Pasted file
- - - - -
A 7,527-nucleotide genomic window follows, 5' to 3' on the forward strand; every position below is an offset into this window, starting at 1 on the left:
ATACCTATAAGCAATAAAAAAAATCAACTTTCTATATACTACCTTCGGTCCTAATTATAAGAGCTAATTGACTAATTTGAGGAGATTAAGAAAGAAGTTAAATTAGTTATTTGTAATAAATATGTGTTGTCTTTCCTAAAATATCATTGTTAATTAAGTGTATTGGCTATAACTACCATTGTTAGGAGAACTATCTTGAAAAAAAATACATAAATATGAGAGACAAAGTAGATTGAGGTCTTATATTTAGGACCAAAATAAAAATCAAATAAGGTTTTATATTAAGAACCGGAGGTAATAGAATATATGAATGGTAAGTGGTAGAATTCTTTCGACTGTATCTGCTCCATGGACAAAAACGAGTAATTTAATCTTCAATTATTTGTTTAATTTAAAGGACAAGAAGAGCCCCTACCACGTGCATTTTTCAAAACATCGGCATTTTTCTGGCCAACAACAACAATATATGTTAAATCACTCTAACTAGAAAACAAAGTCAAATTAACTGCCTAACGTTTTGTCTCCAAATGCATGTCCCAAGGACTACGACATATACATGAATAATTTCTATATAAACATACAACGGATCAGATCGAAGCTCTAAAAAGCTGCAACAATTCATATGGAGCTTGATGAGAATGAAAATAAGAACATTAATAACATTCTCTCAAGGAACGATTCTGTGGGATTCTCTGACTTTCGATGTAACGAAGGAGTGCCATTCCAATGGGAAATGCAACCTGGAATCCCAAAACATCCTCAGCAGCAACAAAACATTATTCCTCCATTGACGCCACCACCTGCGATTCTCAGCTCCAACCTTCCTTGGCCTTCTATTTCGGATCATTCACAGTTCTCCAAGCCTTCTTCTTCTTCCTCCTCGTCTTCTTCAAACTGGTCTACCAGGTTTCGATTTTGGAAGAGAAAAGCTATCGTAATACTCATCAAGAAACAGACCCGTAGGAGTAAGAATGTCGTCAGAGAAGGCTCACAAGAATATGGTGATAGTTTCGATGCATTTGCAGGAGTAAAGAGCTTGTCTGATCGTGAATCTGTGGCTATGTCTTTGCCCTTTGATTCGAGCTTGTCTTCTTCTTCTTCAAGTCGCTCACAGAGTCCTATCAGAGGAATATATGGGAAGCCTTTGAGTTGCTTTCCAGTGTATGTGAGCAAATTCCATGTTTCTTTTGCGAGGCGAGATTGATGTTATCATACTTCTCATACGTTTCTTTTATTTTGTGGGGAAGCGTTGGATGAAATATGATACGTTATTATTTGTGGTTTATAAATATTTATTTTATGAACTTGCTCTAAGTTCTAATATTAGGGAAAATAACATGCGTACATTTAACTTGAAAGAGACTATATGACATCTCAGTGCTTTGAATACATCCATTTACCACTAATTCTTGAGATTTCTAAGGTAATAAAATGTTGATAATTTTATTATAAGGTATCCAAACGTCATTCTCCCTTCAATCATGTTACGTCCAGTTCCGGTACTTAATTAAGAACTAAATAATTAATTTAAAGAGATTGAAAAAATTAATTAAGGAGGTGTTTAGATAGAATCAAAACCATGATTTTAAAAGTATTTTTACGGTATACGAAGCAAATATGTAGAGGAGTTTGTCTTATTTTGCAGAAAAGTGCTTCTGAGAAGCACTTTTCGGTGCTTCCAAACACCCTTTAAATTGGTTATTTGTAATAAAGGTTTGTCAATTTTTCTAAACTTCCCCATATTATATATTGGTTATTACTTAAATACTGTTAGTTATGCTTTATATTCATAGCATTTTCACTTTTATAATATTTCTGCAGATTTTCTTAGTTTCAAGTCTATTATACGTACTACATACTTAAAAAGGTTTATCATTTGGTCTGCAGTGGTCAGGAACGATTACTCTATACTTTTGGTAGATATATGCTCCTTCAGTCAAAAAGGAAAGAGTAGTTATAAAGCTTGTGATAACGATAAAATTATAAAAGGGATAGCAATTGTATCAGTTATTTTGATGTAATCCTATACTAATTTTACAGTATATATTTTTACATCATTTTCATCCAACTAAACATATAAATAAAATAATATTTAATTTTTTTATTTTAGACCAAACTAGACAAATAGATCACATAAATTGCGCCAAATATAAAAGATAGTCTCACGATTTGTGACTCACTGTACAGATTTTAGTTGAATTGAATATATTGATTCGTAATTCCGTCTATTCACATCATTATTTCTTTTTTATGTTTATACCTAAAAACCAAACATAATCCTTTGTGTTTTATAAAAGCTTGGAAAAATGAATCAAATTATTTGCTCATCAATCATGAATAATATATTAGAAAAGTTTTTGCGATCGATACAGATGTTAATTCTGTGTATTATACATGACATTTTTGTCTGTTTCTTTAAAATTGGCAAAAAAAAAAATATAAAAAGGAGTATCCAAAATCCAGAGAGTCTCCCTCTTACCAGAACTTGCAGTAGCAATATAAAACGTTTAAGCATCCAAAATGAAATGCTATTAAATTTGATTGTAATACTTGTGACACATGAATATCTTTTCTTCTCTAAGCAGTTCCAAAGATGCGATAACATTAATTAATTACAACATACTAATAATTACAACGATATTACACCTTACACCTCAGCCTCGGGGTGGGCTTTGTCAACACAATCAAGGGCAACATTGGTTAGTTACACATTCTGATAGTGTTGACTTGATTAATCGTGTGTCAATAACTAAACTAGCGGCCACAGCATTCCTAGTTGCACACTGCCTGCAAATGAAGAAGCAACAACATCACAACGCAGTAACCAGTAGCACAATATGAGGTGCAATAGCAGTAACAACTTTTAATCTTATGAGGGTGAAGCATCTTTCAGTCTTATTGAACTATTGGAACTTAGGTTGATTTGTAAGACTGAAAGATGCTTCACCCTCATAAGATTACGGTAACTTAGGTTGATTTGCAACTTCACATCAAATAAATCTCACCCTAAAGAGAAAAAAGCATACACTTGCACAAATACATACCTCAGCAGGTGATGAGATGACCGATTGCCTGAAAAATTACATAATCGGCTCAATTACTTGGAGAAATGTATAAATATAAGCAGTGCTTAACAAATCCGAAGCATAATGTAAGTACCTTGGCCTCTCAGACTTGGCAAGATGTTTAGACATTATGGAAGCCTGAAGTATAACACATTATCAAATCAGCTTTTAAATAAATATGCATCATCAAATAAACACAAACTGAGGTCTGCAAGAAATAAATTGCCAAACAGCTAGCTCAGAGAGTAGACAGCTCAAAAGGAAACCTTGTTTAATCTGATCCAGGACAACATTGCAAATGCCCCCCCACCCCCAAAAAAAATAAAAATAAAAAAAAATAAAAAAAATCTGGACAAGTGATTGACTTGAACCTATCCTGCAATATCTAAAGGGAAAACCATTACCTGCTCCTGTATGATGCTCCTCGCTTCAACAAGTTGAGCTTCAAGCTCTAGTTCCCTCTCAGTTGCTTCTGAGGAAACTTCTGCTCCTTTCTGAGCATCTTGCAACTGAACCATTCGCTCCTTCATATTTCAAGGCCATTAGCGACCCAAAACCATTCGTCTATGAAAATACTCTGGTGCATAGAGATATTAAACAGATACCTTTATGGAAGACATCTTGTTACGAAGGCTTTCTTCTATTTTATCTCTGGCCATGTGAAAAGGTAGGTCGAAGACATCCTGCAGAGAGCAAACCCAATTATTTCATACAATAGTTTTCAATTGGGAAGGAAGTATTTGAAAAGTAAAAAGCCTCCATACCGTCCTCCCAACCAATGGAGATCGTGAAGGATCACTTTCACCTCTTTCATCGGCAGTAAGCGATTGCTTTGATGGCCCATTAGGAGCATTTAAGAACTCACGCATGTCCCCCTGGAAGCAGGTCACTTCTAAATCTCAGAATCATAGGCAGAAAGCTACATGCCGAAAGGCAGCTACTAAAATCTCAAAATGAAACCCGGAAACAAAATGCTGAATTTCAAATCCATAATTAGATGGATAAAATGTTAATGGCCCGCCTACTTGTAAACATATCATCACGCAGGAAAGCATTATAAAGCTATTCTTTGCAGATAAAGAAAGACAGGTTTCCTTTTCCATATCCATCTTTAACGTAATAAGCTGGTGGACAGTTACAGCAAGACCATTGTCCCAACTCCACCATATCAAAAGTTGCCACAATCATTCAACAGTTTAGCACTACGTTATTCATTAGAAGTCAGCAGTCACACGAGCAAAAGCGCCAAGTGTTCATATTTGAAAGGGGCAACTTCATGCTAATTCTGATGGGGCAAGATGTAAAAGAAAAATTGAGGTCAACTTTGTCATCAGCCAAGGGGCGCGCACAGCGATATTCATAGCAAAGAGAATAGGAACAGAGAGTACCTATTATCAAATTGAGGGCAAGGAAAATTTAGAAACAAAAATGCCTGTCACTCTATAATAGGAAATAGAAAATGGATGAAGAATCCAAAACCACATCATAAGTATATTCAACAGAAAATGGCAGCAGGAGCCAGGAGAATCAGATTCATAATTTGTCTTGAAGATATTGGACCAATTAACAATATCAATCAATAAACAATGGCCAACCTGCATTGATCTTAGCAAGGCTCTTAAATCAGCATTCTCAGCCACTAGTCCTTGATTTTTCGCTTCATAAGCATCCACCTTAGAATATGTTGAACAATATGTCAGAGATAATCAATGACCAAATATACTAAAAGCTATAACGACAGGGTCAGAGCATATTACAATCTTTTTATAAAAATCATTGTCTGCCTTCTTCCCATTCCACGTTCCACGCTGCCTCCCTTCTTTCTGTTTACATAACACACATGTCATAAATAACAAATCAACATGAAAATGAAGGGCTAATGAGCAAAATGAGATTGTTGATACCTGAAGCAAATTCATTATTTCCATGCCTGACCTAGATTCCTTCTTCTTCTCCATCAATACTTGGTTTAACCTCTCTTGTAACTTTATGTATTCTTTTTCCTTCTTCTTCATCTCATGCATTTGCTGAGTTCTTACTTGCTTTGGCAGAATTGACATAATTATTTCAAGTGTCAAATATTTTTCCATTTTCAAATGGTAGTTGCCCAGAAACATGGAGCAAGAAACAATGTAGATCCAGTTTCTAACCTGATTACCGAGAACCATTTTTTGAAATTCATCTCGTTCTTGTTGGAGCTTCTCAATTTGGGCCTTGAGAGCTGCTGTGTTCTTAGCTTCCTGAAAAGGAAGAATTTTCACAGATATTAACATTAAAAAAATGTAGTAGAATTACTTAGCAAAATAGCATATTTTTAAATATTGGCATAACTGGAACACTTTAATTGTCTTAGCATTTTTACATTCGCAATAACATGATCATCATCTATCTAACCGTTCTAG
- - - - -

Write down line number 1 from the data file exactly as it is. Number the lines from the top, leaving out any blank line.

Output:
A 7,527-nucleotide genomic window follows, 5' to 3' on the forward strand; every position below is an offset into this window, starting at 1 on the left: